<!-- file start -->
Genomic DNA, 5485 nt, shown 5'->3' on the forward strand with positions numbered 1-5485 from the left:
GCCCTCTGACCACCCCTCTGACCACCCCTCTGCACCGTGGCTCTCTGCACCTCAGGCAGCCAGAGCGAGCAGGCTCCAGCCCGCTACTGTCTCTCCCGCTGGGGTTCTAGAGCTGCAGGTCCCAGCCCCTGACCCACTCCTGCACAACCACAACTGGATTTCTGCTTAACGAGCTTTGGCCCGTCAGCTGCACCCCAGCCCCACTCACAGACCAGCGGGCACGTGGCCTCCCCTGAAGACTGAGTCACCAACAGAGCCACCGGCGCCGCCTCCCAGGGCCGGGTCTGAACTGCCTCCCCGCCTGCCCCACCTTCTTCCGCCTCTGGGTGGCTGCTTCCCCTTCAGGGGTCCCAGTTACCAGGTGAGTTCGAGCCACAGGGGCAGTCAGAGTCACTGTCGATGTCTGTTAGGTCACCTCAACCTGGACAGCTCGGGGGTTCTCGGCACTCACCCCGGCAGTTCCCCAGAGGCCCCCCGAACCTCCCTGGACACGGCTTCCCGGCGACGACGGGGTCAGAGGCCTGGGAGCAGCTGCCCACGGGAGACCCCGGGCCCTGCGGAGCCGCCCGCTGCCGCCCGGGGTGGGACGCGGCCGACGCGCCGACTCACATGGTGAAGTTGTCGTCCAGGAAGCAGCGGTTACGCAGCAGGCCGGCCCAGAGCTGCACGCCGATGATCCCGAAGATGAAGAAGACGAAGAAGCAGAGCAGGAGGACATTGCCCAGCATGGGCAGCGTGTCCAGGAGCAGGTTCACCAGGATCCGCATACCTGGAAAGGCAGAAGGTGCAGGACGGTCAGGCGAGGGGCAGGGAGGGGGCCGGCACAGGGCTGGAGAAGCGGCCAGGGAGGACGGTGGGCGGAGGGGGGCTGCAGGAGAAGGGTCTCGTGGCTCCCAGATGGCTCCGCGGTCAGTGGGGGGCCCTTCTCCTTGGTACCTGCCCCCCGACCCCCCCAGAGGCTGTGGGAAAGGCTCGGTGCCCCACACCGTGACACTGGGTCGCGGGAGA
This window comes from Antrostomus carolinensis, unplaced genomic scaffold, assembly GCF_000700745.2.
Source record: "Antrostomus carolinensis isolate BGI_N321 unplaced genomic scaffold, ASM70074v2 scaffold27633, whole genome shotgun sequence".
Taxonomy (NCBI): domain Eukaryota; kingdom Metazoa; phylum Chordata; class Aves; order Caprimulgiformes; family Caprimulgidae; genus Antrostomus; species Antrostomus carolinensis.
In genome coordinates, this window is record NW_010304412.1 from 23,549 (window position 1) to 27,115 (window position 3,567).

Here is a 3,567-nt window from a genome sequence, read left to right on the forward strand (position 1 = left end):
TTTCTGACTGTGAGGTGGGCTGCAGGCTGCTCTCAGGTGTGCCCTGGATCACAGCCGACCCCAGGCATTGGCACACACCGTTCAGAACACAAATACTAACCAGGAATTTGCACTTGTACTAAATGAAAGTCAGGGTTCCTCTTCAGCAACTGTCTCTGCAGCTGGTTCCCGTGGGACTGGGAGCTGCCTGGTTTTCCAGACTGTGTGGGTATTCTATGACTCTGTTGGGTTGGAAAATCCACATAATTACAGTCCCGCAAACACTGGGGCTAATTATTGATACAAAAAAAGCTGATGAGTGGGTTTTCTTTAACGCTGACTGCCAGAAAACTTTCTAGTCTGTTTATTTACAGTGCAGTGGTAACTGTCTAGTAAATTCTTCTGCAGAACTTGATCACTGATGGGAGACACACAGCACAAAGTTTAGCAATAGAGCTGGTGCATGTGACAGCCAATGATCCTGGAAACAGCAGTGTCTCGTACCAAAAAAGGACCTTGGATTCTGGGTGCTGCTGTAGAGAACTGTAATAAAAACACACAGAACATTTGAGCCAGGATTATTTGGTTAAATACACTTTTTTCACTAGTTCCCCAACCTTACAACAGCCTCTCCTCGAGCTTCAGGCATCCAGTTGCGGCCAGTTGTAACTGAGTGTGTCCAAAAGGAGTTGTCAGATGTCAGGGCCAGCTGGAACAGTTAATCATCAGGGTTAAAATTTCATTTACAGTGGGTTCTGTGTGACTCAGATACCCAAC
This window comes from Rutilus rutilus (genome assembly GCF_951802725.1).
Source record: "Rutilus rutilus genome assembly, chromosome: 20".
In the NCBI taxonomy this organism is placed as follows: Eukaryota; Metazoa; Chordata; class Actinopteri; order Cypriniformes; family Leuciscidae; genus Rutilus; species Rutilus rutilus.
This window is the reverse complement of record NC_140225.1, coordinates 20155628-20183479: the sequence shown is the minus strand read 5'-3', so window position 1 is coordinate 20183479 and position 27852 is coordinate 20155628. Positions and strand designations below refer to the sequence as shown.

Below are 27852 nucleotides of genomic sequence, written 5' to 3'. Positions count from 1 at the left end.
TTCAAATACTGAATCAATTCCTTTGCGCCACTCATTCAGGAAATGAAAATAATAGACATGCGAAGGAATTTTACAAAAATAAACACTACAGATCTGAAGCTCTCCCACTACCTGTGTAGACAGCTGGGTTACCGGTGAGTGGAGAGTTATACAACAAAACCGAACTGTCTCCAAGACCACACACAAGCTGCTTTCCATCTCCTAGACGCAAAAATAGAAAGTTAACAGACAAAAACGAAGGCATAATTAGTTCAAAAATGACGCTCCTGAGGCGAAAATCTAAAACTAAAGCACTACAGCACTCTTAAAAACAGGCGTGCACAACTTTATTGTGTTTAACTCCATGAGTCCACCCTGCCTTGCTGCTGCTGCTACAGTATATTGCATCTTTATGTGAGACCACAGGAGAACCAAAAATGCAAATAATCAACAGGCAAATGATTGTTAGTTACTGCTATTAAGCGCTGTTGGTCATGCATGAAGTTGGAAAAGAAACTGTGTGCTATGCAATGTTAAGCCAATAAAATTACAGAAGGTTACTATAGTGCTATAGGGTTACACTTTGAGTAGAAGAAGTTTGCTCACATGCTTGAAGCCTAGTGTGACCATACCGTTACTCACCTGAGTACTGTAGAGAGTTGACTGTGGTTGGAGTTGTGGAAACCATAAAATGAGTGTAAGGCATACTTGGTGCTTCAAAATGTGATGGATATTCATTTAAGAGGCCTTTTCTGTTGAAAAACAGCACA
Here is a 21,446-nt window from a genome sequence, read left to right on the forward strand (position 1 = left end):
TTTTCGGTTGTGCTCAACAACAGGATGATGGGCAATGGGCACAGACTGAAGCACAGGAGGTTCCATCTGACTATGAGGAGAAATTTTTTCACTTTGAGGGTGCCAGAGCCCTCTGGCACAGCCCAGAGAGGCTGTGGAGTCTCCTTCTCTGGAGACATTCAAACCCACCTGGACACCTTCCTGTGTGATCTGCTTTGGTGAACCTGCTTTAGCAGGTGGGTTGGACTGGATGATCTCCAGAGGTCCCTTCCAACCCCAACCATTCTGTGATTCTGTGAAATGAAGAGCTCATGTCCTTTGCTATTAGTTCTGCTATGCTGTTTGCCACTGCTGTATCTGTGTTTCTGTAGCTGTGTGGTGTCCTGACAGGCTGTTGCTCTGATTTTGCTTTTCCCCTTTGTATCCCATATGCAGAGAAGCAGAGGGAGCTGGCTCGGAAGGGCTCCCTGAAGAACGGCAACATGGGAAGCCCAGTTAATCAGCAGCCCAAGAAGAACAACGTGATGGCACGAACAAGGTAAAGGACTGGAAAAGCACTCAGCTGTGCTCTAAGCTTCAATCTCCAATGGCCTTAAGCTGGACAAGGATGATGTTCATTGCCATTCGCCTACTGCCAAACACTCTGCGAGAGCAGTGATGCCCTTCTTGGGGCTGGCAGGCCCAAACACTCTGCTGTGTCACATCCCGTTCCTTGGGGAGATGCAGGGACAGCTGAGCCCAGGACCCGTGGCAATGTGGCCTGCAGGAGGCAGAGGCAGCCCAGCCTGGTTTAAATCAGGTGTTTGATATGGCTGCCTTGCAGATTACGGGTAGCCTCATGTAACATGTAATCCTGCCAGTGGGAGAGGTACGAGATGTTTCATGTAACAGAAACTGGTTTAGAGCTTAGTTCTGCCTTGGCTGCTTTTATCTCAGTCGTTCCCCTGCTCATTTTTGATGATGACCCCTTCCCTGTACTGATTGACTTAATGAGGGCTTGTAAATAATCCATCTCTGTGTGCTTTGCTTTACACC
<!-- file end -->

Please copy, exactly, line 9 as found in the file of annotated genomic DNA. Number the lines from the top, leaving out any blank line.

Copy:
This window comes from Rutilus rutilus (genome assembly GCF_951802725.1).